As most of the people reading the Turtle Bay blogs are already aware, we are currently building the Sheraton Redding at Sundial Bridge. During this process we have received a lot of calls from artists and artisans who wanted us to use their artwork or products in the hotel. This was not, however, Turtle Bay’s decision to make. A team of interior designers working within the Sheraton brand framework made all of those selections.
Turtle Bay was given the opportunity to guide the process of commissioning a signature piece of art for the hotel lobby–a task we were very happy to take on. I am very pleased to announce that an artist has been selected and is already hard at work on the project.
People have asked me how we arrived at our choice. Like all public art commissions, it was a process. The first thing we did was put together a committee of Turtle Bay staff and community partners with expertise in public art and interior design. Our Creative Services Officer, Miki’ala Catalfano, Marketing and Public Relations Manager, Cristy Kidd, and I (your fearless Curatrix) were joined by Debra Lucero, Director of the Shasta and Butte County Art Councils, John Harper, artist and Shasta College art instructor, and Eve Berg Pugh, artist and interior designer.
We knew we wanted a unique piece that represented our location and the Turtle Bay mission and vision, as well as design ethos of Starwood, Sheraton’s parent company. We also wanted the piece to be visually pleasing and accessible to hotel guests of every background and not to clash with its surroundings (as there is plenty of room for challenging and provocative art in the museum’s art gallery). But we also did not want something that was simply part of the décor. It had to be inspiring.
The committee reviewed the lobby floor plans and 3D renderings in order to familiarize ourselves with the space. Then we took a close look at the interior design choices, including the artwork that had already been chosen for the rest of the lobby and the other public spaces. This gave us a framework for our vision.
We began looking at images of large-scale pieces in the types of media we thought would work for the space. Pintrest was a useful tool for sharing ideas with the committee and other interested parties.
We knew we wanted the artist to have a Northern California connection. After we agreed on the type of feeling we were trying to achieve, John and Debra began showing us works from specific artists and we started to narrow down the field. They made a lot of calls and sent a lot of emails soliciting interest from the artists we thought would fit the project.
Once we had a pool of artists who thought they might like to work on the project, we took a closer look at their work and their availability, as well as their fees. Unfortunately, the budget for the piece is not unlimited. We selected four artists, two working alone and one wife and husband team, to submit proposals for the commission.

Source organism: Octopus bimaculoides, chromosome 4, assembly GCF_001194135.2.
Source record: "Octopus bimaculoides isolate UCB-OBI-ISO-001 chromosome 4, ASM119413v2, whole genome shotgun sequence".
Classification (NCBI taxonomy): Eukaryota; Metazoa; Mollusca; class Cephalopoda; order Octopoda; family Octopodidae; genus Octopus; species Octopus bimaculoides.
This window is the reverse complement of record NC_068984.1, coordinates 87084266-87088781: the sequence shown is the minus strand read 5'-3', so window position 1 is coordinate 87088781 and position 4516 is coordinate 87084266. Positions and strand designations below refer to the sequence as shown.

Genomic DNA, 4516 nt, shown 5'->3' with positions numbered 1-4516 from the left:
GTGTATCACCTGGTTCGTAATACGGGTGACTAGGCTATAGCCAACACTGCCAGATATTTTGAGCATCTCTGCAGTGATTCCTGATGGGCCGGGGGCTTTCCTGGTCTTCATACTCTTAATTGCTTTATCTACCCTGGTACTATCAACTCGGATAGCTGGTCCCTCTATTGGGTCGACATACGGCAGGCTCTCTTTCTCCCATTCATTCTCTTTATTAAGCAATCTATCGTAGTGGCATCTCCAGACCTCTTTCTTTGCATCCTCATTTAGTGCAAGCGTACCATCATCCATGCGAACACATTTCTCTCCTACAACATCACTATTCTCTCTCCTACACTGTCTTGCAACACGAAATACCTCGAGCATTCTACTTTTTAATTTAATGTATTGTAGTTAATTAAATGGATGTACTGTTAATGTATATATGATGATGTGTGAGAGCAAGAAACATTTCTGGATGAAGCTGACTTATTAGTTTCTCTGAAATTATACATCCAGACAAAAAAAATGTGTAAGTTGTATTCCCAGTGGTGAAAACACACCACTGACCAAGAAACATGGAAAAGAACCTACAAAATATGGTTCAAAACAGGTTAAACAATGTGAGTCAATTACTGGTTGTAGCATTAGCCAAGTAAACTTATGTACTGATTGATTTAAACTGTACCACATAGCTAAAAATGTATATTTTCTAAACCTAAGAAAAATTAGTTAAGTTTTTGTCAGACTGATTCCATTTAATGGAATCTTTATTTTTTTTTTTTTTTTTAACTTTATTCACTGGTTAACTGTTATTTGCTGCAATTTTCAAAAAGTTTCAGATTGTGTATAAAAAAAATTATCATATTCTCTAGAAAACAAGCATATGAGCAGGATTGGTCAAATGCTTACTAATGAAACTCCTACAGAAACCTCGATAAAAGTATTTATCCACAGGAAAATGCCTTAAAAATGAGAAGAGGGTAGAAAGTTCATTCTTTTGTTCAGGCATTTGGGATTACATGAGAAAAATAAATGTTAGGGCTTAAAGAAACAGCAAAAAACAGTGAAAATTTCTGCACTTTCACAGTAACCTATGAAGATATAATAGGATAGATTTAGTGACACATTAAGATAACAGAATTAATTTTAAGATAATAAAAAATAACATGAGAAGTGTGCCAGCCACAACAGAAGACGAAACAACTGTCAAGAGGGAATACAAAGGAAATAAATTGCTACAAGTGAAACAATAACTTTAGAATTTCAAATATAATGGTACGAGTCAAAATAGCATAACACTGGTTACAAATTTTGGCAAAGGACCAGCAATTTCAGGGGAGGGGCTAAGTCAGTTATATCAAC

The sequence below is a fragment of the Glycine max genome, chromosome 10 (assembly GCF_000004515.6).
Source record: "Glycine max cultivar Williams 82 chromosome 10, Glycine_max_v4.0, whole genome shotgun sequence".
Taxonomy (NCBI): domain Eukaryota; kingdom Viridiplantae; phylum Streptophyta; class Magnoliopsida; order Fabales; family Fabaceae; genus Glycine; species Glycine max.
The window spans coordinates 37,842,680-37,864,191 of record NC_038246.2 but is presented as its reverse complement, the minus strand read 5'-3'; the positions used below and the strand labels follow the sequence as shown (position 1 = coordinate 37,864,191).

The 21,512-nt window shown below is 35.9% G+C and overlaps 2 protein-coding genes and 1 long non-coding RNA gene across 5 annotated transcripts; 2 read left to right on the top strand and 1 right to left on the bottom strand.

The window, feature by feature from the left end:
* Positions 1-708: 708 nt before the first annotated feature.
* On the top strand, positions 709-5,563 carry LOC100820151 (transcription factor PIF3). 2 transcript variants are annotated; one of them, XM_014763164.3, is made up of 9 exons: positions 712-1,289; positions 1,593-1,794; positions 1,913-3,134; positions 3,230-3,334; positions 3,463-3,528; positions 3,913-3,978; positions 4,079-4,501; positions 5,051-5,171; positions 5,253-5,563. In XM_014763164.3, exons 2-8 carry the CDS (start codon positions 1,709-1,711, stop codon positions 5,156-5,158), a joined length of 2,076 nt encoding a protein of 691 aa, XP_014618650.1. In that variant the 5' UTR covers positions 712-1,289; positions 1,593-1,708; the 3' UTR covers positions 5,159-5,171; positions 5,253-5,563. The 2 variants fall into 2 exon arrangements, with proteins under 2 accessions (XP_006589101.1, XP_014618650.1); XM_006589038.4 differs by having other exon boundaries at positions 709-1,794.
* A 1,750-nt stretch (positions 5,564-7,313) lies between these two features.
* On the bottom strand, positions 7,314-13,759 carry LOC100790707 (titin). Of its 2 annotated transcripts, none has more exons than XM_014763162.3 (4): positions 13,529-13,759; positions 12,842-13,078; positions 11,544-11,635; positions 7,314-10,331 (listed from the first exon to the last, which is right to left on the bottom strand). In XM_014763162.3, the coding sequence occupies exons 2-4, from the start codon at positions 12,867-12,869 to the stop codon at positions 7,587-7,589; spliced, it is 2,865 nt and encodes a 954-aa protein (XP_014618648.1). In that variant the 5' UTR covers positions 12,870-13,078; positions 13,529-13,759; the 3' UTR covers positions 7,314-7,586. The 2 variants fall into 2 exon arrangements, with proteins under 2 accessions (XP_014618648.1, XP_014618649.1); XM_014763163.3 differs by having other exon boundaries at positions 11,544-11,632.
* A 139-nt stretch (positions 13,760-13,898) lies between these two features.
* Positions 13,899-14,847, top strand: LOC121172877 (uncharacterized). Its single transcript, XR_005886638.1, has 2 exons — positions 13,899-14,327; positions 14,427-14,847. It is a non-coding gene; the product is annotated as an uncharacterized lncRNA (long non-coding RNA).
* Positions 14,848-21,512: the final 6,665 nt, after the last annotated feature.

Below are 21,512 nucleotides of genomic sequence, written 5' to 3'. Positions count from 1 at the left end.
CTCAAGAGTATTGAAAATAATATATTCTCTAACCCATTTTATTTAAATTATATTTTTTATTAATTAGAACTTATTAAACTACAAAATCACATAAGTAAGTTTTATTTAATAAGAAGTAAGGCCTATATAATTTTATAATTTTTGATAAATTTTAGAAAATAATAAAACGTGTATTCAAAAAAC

The artists, who all have strong Northern California connections, were Frank LaPena, Lucinda and Dan Kasser, and Bob Nugent. We hosted a group meeting where we discussed the project in depth, toured the site of the then un-built lobby, and had a spirited lunch at the Thai Cafe. After this face-to-face meeting we knew we had an amazing and diverse group from which to make our selection, and that the final choice would not be an easy one. The artists joked that they were going to get together and make a single proposal.
Armed with the hotel plans and style guides from Starwood, the artists went back to their studios to come up with their proposals. In May, we regrouped and the artists submitted their proposals to the committee and a representative from Azul, the company that will be managing the hotel for Turtle Bay. Azul works directly with Starwood, which had the ultimate decision-making power based upon the committee’s recommendations.
After this intense process, Starwood chose Bob Nugent to create the signature piece for the hotel lobby. Bob has an extensive background in public art, including hotels, and we are very excited to see what he comes up with.
They might not have received this commission, but we are already making plans to work with Frank LaPena, who had a solo show in out Art Gallery in 2003, and the Kassers on future projects in and around the museum.
Julia Pennington Cronin
Curator of Collections & Exhibits
Follow me on Twitter @CuratrixJulia